33. ※ where , and are positive constants and → The compensator pole is to the left of the zero. ◎ Cascade Lead Compensation The cascade lead compensator has a transmittance of the form The centroid moves to the left by ( the asymptote angles are unchanged ) → The root locus moves to the left.

  34. with , where . The performance of the cascade lead compensator is more easily evaluated by replacing For a lead compensated system The ratio of the error coefficient

  35. Ex) To simplify the transfer function,

  36. The root locus for adjustable requires plotting, Figure. Root locus for variable

  37. Select for the uncompensated system. 2. Select . A large value may create problems in realizing an circuit with widely separated poles and zeros, so the range of to is normal. 3. Select . This maintains steady state accuracy compared to the uncompensated case. 4. Select for maximum relative stability. 5. Vary , and as required to meet design requirements. ※ To summarize, the design procedure for lead compensation is

  38. The root locus for adjustable requires plotting, The closed-loop transfer function is,

  39. has been selected to be . If we choose , as we did for the lag compensator, then to maintain the same ramp error coefficient as for the uncompensated case , so

  40. Figure. Root locus for variable If , the closed-loop poles are at The relative stability of is higher than for the uncompensated case ( ). Figure. Root locus for variable

  41. Figure. Ramp error Figure. Step response Compared to the uncompensated system, the responses are better (less overshoot), while the steady state ramp error is unchanged. The goals of lead compensation are thus met. The compensator is therefore

  42. ◎ Cascade Lag-Lead Compensation A cascade lag compensator improves steady state. A cascade lead compensator improves relative stability. The best attributes of both compensators can be combined The design is simplified if the pole-zero ratios are set by The ratio of error coefficients becomes

  43. Select for the uncompensated system. • Calculate and for the dominant poles. If the pole-zero ratios are as above, the compensator becomes ( for ) ※ In order to design the lag-lead compensator, For the lag part of the compensator 2. For a type 1 system, begin with For a type 0 system, begin with 3. In order to increase the error coefficient by a factor of , select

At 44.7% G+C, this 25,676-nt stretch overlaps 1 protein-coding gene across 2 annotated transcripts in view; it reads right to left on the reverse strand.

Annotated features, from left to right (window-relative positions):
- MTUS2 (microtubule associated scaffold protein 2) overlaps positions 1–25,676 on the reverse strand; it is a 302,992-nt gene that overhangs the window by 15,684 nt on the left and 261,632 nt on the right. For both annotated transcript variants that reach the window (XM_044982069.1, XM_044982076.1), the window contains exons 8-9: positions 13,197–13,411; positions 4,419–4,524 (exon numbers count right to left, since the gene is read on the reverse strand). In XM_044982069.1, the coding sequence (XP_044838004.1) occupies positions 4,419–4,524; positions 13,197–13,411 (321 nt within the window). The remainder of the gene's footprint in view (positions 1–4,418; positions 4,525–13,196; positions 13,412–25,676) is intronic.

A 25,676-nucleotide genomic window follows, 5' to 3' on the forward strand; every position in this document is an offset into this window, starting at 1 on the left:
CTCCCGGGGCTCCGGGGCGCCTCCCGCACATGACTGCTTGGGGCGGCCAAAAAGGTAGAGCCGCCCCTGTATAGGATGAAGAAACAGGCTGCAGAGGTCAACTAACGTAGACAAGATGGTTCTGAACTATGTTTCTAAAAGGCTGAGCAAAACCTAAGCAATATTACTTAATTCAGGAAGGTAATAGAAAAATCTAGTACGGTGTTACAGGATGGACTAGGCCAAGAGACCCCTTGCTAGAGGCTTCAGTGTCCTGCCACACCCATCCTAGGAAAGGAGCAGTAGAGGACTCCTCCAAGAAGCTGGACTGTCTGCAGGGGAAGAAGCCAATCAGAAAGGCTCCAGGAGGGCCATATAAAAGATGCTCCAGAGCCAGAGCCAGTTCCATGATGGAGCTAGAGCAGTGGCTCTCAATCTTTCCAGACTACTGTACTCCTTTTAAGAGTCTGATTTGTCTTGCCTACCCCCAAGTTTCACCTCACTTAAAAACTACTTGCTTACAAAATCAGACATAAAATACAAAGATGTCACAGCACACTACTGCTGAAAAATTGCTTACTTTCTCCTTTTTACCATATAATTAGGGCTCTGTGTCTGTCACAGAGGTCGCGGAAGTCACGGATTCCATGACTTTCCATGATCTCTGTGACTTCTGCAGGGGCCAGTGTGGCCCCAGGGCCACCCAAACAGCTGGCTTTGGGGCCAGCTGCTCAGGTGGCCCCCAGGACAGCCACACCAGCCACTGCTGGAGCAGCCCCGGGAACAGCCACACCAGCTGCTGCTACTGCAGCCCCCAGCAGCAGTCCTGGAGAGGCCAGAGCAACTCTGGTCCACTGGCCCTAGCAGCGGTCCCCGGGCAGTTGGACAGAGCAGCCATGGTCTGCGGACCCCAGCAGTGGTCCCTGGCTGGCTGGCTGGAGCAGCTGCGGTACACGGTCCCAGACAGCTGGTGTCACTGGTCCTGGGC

44. 4. Apply only the lag compensator to the plant, examine the root locus for variable and adjust for acceptable stability. It may be best to choose for maximum For the lead part of the compensator • Select . This maintains steady state accuracy compared to the lag case. 6. Apply only te lead compensator to the plant, with and select for maximum relative stability. For the lag-lead compensator 7. Vary and as required to meet design requirements.

  45. Ex) At this point in the design process, and the ramp error coefficient is . And closed-loop poles are And closed-loop zeros are

  46. Table. Common Types of Compensators

  47. Figure. Ramp error (K=30) Figure. Step response (K=30) Figure. Ramp error (K=60) Figure. Step response (K=60)

  48. Figure. Root locus Due to the closed-loop poles at , the cascade lag-lead compensated system with has a slower response than the cascade lag compensated system. (the settling time is 9.8 sec compared to 8.7 sec) The root locus for variable is easy to obtain by applying a computer to

  49. With , the closed-loop poles are at The adjustment of step 7 results in

  50. ◎ Rate Feedback Compensation (PD) ※ Feedback compensated system Feedback rate compensation has ※ The zero added ( ) This compensator has an output that is proportional to its input and an output that is the derivative of its input. Proportional derivative (PD) compensator